The Anadol A1, code named FW5 by Reliant which developed the prototype upon Anadol's request, went into production on 19 December 1966. The styling of the A1 was by Tom Karen of Ogle Design. In 1967 a New Zealand entrepreneur, Alan Gibbs, announced that he intended to also produce the car in his country as the Anziel Nova. This project never proceeded beyond the initial announcement and prototype.
Production of the A1 started at Otosan's new eastside Istanbul plant on 16 December 1966 with the 1200 cc Cortina engine, but in October 1968 it was replaced with the stronger 1300 cc Kent engine. In 1969 the dashboard gauges were updated with a new design and their positions were changed, while the ergonomy of the steering wheel was improved. In 1970 the two round headlamps at front were replaced with oval headlamps, a new transmission system was introduced, and the bumpers were changed. In 1971 the interior of the roof was covered with vinyl, in accordance with the fashion of that period. The design essentially remained this way until April 1972.
In 1971 a special model of the A1 was developed in dedication to the Mediterranean Games in İzmir, called the Akdeniz (Mediterranean). Anadol Akdeniz was like a prelude of the new model which arrived in 1972, and had bumpers which were integrated to the shape of the bodywork, a different front grille, rectangular headlamps with white signal lamps, and different rear lights. The interior of the car was also completely changed, with a new dashboard, new seats and new finishing materials. Starting from 1972, this model became the standard coupé of Anadol until its production was stopped in 1975.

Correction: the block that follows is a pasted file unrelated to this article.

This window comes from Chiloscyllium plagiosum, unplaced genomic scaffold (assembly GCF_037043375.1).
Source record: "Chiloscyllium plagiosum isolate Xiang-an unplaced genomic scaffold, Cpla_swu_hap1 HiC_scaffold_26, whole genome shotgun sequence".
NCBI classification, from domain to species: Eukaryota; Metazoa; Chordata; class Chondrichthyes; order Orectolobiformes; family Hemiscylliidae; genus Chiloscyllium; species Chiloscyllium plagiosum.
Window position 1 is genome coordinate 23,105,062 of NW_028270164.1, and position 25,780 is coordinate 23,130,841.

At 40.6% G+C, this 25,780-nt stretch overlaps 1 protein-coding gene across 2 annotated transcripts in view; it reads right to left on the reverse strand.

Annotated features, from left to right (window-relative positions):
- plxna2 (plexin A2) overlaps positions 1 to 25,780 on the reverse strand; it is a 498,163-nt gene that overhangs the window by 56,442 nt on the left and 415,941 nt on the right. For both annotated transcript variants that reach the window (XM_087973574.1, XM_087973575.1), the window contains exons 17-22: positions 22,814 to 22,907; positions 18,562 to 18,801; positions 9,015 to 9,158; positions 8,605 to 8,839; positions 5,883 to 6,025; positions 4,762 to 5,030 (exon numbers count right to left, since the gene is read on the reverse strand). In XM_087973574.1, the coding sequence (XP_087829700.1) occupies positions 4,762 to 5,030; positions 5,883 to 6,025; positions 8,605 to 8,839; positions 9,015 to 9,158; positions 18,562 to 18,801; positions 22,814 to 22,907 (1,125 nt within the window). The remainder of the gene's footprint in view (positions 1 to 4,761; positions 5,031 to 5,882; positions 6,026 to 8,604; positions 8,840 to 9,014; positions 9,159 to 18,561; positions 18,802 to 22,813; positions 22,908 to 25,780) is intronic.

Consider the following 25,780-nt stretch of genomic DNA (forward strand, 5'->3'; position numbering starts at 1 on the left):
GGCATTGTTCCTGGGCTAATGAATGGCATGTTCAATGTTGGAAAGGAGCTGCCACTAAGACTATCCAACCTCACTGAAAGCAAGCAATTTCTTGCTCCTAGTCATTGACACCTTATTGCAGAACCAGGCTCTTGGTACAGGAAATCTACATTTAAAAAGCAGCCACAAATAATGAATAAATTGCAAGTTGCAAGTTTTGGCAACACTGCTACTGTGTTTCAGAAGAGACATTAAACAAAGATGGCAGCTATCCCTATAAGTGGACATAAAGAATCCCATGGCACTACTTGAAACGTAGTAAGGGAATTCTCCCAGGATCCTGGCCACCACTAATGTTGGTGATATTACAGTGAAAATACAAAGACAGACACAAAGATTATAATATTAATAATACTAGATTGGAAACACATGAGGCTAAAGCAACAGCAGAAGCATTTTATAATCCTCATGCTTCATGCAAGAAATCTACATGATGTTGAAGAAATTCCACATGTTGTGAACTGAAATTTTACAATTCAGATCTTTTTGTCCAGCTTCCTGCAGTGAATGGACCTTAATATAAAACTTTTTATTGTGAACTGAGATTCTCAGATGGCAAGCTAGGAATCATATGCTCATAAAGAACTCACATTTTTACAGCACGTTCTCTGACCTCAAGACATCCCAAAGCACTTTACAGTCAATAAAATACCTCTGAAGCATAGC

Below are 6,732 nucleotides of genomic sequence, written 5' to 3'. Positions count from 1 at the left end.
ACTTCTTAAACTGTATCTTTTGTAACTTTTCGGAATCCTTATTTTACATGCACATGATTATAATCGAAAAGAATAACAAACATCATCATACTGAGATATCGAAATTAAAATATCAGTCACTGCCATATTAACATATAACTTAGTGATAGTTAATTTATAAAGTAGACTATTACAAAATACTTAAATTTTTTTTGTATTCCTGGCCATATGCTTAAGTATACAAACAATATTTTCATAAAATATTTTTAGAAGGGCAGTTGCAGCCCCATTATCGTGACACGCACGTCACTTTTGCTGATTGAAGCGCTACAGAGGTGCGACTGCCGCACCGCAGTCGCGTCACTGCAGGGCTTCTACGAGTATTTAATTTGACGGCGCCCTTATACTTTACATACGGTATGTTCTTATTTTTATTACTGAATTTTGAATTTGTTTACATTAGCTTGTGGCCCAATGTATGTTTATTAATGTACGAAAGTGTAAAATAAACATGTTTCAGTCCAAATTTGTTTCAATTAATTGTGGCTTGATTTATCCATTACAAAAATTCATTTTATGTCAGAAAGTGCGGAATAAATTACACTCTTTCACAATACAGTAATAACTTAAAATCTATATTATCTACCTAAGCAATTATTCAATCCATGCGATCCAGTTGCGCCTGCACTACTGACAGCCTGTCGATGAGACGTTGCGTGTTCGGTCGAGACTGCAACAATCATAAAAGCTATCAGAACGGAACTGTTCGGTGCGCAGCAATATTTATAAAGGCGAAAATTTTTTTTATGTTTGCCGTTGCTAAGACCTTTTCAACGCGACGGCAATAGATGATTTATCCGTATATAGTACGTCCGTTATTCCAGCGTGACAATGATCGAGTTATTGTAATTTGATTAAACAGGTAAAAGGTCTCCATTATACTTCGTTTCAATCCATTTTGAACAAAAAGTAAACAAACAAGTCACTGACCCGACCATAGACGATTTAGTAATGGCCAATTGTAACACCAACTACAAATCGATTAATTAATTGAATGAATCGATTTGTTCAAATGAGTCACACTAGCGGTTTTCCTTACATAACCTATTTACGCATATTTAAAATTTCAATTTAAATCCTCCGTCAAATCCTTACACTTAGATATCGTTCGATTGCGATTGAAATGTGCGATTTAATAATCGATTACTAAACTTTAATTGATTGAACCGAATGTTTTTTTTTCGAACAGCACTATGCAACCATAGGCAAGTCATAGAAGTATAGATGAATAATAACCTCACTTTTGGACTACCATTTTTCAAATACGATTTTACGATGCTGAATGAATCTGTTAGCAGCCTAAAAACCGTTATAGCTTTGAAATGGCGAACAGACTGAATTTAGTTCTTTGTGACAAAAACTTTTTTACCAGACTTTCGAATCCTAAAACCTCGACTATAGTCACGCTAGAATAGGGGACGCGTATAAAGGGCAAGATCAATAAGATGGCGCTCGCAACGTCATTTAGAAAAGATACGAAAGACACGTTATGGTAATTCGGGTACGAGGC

The 5-seat body was built from fibre glass and affixed to an h-frame chassis. The Anadol was originally only available as a coupé, but in late 1973 was joined by a saloon (sedan) and an estate version. The chassis had independent front suspension utilising coil springs and leaf springs on a live axle for the rear. Brakes were disc in the front and drum in the rear. The steering system used a recirculating ball mechanism.
Anadol A1 was also the first Turkish rally car, and Anadol Ralli Takımı (ART) became the first Turkish rally team. The first official rally in Turkey, the 1968 Trakya (Thrace) Rally, was won by the famous duo of Anadol A1 pilots, Renç Koçibey and Demir Bükey. Other famous Anadol A1 rally pilots included İskender Atakan, Claude (Klod) Nahum, Mete Oktar, Şükrü Okçu and Serdar Bostancı. Famous rally driver Romolo Marcopoli was also an A1 fan.
Still in 1968, another Turkish driver, İskender Aruoba, participated in the 30,000 km Africa-Asia-Europe Tour, which lasted 8 months, with his Anadol A1.
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